Last modified on 20 July 2014, at 08:27

Flood control

For the protocol issue, see Flood control (communications).
"Floodway" redirects here. For the community in Arkansas, see Floodway, Arkansas.
A weir was built on the Humber River (Ontario) to prevent a recurrence of a catastrophic flood.

Flood control refers to all methods used to reduce or prevent the detrimental effects of flood waters.[1]

Causes of floodsEdit

Floods are caused by many factors: heavy rainfall, highly accelerated snowmelt, severe winds over water, unusual high tides, tsunamis, or failure of dams, levees, retention ponds, or other structures that retained the water. Flooding can be exacerbated by increased amounts of impervious surface or by other natural hazards such as wildfires, which reduce the supply of vegetation that can absorb rainfall.

Periodic floods occur on many rivers, forming a surrounding region known as the flood plain.

During times of rain, some of the water is retained in ponds or soil, some is absorbed by grass and vegetation, some evaporates, and the rest travels over the land as surface runoff. Floods occur when ponds, lakes, riverbeds, soil, and vegetation cannot absorb all the water. Water then runs off the land in quantities that cannot be carried within stream channels or retained in natural ponds, lakes, and man-made reservoirs. About 30 percent of all precipitation becomes runoff[1] and that amount might be increased by water from melting snow. River flooding is often caused by heavy rain, sometimes increased by melting snow. A flood that rises rapidly, with little or no advance warning, is called a flash flood. Flash floods usually result from intense rainfall over a relatively small area, or if the area was already saturated from previous precipitation.

Severe winds over waterEdit

Even when rainfall is relatively light, the [shoreline]s of lakes and bays can be flooded by severe winds—such as during hurricanes—that blow water into the shore areas.

Unusual high tidesEdit

Coastal areas are sometimes flooded by unusually high tides, such as spring tides, especially when compounded by high winds and storm surges.

Effects of floodsEdit

Flooding has many impacts. It damages property and endangers the lives of humans and other species. Rapid water runoff causes soil erosion and concomitant sediment deposition elsewhere (such as further downstream or down a coast). The spawning grounds for fish and other wildlife habitats can become polluted or completely destroyed. Some prolonged high floods can delay traffic in areas which lack elevated roadways. Floods can interfere with drainage and economic use of lands, such as interfering with farming. Structural damage can occur in bridge abutments, bank lines, sewer lines, and other structures within floodways. Waterway navigation and hydroelectric power are often impaired. Financial losses due to floods are typically millions of dollars each year, with the worst floods in recent U.S. history having cost billions of dollars.

Benefits of floodingEdit

There are many disruptive effects of flooding on human settlements and economic activities. However, flooding can bring benefits, such as making soil more fertile and providing nutrients in which it is deficient. Periodic flooding was essential to the well-being of ancient communities along the Tigris-Euphrates Rivers, the Nile River, the Indus River, the Ganges and the Yellow River, among others. The viability for hydrologically based renewable sources of energy is higher in flood-prone regions.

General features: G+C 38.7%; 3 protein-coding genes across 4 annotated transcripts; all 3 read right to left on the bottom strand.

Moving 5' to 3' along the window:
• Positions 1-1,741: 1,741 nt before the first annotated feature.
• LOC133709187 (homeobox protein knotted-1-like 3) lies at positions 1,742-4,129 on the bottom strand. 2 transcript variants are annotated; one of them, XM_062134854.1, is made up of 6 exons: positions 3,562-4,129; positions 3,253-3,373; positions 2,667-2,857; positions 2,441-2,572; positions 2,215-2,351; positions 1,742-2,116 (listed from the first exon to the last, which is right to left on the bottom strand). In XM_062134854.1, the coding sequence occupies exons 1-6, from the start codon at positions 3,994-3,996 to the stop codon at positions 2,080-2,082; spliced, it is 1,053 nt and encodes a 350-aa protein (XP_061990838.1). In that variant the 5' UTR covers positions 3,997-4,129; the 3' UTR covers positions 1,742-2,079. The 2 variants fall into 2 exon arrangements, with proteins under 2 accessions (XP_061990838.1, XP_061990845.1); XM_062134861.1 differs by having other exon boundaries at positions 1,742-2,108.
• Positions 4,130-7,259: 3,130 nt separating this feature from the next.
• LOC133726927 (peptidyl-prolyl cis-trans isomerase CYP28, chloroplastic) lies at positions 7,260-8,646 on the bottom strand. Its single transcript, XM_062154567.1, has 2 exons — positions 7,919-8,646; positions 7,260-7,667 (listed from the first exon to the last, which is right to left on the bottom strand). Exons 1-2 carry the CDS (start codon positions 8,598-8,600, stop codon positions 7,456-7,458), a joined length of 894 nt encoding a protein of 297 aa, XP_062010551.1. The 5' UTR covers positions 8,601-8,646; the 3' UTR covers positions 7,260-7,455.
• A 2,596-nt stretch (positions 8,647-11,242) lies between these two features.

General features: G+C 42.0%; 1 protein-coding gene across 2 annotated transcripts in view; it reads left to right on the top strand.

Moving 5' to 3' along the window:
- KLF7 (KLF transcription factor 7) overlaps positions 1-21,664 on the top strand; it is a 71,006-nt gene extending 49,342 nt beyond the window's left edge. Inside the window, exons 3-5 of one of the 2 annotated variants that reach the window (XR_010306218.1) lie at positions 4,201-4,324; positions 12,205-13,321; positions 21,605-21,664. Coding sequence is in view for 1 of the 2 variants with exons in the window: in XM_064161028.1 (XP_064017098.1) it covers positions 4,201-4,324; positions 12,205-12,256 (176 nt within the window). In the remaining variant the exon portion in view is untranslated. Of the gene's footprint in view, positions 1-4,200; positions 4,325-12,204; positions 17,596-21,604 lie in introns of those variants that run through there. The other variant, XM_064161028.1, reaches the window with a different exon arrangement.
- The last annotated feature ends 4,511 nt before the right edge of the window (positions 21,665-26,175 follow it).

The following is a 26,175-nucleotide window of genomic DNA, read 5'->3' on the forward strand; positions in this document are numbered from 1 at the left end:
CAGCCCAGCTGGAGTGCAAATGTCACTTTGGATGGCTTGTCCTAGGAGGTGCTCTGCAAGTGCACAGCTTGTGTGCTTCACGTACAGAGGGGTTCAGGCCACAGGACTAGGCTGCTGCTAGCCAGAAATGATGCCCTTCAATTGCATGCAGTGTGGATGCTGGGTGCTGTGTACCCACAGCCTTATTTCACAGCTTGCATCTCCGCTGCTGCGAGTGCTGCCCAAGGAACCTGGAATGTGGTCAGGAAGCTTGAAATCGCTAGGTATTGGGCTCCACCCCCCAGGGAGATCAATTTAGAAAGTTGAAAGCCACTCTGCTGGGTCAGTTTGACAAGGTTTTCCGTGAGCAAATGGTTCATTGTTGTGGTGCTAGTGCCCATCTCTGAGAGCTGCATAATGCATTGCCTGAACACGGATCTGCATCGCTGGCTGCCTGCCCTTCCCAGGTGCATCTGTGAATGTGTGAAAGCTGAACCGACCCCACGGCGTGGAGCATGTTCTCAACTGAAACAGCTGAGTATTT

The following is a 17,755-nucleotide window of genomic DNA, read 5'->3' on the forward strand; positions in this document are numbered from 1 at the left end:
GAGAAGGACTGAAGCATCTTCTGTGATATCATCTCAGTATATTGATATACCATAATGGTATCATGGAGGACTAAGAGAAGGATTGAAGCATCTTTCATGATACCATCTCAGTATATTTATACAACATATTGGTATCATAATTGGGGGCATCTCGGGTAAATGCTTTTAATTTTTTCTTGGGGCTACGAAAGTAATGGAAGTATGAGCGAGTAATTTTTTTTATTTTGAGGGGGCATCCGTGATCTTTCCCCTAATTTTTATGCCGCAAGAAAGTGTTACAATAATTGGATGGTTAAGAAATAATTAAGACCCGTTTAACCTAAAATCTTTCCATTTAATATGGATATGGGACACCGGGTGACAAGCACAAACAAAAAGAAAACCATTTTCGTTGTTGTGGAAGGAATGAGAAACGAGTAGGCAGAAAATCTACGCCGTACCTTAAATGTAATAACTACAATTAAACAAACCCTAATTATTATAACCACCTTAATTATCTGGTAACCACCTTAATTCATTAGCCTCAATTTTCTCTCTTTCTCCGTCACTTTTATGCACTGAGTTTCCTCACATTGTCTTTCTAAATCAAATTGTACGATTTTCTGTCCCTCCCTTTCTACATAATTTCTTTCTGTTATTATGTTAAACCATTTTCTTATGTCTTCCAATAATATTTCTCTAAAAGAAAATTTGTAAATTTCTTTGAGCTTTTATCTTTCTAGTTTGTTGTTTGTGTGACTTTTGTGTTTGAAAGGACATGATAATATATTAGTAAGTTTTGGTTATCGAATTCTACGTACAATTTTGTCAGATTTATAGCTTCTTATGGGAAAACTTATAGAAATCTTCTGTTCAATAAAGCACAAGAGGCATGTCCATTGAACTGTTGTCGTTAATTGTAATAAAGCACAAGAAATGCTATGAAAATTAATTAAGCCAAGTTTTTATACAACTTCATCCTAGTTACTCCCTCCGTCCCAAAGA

Protection and control of floodsEdit

Some methods of flood control have been practiced since ancient times.[1] These methods include planting vegetation to retain extra water, terracing hillsides to slow flow downhill, and the construction of floodways (man-made channels to divert floodwater).[1] Other techniques include the construction of levees, lakes, dams, reservoirs,[1] retention ponds to hold extra water during times of flooding,

Methods of detectionEdit

This is the method used for remote sensing the disasters. Detection of disasters such as floods,Earthquakes, Explosions are quite complex in previous days and range of detection is inappropriate. But it came to possibilities by using Multi temporal visualization of Synthetic Aperture Radar (SAR)images. But to obtain the good SAR images perfect spatial registration and very precise calibration are necessary to specify changes that have occurred. Calibration of SAR is very complex and also a sensitive problem. Possibly errors may occur after calibration that involves data fusion and visualization process.Traditional image pre-processing cannot be used here due to the on-Gaussian of radar back scattering, but a processing method called “cross calibration/normalization” is used to solve this problem. The application generates a single disaster image called “fast-ready disaster map” from multitemporal SAR images. These maps are generated without user interaction and helps in providing immediate first aid to the people.This process also provides image enhancement and comparison between numerous images using data fusion and visualization process. This proposed processing includes filtering, histogram truncation and equalization steps. The process also helps in identifying the permanent waters and other classes by combined composition of pre-disaster and post-disaster images into a color image for better identity.[2]

Methods of controlEdit

Temporary perimeter barriersEdit

In 1988, a method of using water to control was discovered. This was accomplished by containing 2 parallel tubes within a third outer tube. When filled, this structure formed a non-rolling wall of water that can control 75 percent of its height in external water depth, with dry ground behind it. Eight foot tall water filled barriers were used to surround Fort Calhoun Nuclear Generating Station during the 2011 Missouri River Flooding. Instead of trucking in sandbag material for a flood, stacking it, then trucking it out to a hazmat disposal site, flood control can be accomplished by using the on site water. However, these are not fool proof. A 8 feet (2.4 m) high 2,000 feet (610 m) long water filled rubber flood berm that surrounded portions of the plant was punctured by a skid-steer loader and it collapsed flooding a portion of the facility.[3]